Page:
Relationship Pricing, Lost Interchange Revenue May Impact Membership
A slight contraction in membership in January could prompt some credit unions to seek more relationship pricing strategies to fill some potential losses.
With just over 92.9 million members in the industry, a dip in membership earlier this year brought the annual increase down to 819,000, which was below the average for the past four years, according to the March issue of CUNA Mutual Group’s Credit Union Trends Report. Still, January’s results were in line with more recent growth trends and will cause a re-evaluation of CUNA Mutual’s forecast models, the report noted.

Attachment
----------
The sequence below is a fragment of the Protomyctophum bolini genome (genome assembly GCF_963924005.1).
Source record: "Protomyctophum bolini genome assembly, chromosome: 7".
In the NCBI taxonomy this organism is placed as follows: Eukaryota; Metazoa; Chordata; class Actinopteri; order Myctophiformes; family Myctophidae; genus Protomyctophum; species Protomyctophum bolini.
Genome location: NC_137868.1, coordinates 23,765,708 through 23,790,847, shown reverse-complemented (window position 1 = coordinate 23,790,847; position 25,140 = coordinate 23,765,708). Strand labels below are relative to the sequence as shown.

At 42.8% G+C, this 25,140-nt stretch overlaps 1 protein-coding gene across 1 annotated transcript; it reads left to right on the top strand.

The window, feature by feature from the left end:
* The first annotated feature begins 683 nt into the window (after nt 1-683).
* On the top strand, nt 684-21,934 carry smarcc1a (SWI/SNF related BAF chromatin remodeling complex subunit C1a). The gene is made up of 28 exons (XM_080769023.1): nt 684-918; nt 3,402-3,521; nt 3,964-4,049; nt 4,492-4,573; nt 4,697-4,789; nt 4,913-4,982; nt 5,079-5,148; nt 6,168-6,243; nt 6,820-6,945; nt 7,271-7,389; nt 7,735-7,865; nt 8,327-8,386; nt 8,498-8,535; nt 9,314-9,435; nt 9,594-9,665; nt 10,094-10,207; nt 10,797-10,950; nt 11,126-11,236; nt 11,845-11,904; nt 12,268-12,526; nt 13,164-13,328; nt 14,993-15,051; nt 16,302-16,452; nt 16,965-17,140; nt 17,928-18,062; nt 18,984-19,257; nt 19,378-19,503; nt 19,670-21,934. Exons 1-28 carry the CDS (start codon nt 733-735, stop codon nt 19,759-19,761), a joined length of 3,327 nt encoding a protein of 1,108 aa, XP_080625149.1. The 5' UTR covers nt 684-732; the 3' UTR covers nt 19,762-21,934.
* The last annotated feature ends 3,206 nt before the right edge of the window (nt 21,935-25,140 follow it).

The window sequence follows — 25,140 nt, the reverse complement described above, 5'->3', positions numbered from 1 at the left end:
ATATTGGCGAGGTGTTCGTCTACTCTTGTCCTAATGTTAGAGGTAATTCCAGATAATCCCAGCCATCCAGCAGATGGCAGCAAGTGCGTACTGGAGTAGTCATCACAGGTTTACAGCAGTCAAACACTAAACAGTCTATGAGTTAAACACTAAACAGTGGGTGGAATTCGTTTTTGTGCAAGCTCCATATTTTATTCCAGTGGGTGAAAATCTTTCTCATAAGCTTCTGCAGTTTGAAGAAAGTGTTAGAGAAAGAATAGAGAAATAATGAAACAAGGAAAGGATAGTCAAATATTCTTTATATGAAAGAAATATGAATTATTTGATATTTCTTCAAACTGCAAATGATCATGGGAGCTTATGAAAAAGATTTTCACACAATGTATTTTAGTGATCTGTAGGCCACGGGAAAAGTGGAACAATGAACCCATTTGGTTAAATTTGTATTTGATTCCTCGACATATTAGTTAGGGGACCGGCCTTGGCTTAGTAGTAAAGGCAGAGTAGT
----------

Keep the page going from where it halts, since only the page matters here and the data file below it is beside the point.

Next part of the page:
“Looking ahead, we believe most financial institutions will establish relationship pricing as a strategy to make up for lost debit interchange revenue, yet continue to provide free checking,” according to Dave Colby, chief economist at CUNA Mutual. “This depth of relationship competition will likely translate into slower membership growth going forward.”
A quick look back at 2010’s data showed that 79% of all membership gains during the year were attributable to credit unions with assets above $1 billion. Colby said this group represents just 2% of all credit unions but their share of members increased from 35% in 2009 to 37% at year-end 2010. While total membership counts increased in 2010, he said it is important to note that 3,974 credit unions, which is 53% of all cooperatives, lost members last year.